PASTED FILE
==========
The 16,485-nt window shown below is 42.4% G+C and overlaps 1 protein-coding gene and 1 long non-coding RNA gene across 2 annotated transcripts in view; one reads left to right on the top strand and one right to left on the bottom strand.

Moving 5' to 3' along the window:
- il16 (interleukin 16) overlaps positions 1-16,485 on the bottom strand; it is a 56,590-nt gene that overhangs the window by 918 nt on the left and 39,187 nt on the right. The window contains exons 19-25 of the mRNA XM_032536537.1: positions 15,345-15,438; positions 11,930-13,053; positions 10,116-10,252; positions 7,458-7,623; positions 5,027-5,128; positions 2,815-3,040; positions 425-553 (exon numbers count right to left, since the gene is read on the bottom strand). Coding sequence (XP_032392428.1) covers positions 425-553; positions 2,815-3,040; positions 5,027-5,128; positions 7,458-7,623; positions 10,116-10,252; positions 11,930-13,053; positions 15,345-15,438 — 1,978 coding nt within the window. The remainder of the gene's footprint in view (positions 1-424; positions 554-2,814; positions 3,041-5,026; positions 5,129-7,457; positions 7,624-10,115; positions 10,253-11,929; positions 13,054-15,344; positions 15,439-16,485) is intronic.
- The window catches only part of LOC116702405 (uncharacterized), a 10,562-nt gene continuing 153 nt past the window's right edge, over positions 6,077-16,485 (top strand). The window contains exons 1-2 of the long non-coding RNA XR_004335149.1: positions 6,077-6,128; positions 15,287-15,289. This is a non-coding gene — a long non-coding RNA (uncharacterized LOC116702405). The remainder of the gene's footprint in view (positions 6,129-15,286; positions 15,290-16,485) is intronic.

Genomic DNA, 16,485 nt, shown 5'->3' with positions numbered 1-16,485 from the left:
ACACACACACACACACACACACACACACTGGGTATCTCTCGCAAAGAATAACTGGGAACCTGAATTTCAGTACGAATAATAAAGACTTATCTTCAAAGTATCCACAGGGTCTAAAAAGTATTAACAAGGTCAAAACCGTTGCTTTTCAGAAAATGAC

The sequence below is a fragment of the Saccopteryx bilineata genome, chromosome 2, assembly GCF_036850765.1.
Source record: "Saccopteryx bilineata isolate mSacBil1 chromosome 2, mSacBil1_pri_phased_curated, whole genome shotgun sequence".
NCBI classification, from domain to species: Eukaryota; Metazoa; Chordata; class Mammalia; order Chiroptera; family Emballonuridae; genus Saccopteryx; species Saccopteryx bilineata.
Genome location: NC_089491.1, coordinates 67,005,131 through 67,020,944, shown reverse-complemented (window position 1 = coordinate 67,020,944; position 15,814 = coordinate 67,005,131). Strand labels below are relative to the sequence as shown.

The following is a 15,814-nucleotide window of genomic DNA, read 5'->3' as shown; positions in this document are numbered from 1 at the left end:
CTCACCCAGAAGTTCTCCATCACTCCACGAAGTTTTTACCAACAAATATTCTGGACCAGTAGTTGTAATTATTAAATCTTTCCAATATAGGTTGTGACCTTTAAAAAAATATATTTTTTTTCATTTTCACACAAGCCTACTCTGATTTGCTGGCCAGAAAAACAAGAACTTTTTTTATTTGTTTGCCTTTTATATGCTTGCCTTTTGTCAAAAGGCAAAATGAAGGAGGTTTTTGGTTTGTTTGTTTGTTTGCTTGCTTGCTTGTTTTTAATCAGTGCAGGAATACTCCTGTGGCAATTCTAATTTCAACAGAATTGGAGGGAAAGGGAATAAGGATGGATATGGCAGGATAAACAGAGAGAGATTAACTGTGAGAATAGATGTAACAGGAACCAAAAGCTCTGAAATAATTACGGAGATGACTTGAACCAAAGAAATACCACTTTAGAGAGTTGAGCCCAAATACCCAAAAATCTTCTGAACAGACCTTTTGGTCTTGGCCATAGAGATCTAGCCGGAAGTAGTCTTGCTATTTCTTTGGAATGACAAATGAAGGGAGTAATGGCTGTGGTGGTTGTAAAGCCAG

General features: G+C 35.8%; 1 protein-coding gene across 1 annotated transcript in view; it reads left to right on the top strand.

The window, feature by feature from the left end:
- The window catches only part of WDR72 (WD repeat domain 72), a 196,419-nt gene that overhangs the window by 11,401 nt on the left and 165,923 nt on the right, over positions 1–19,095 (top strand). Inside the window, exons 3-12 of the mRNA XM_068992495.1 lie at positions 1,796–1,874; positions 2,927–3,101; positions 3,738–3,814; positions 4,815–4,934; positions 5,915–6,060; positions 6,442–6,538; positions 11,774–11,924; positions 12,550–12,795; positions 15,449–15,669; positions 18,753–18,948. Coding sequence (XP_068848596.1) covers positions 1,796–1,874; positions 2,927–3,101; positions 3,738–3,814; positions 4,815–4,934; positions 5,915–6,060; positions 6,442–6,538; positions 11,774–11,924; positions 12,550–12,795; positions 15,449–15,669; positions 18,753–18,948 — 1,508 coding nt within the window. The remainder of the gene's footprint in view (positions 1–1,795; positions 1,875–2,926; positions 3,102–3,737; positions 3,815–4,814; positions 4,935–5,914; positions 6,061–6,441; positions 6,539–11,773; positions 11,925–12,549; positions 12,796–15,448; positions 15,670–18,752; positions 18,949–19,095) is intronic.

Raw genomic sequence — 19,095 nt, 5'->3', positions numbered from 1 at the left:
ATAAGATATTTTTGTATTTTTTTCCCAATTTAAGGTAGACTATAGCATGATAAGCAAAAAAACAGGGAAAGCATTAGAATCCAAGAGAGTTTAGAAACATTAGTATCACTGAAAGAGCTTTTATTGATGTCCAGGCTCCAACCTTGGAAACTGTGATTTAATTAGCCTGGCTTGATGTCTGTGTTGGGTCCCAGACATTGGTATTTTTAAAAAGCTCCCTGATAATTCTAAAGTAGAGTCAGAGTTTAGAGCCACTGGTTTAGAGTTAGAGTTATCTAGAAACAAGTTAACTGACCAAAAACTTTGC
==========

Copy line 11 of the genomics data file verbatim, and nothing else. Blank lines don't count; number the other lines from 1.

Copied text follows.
The following is a 15,814-nucleotide window of genomic DNA, read 5'->3' as shown; positions in this document are numbered from 1 at the left end: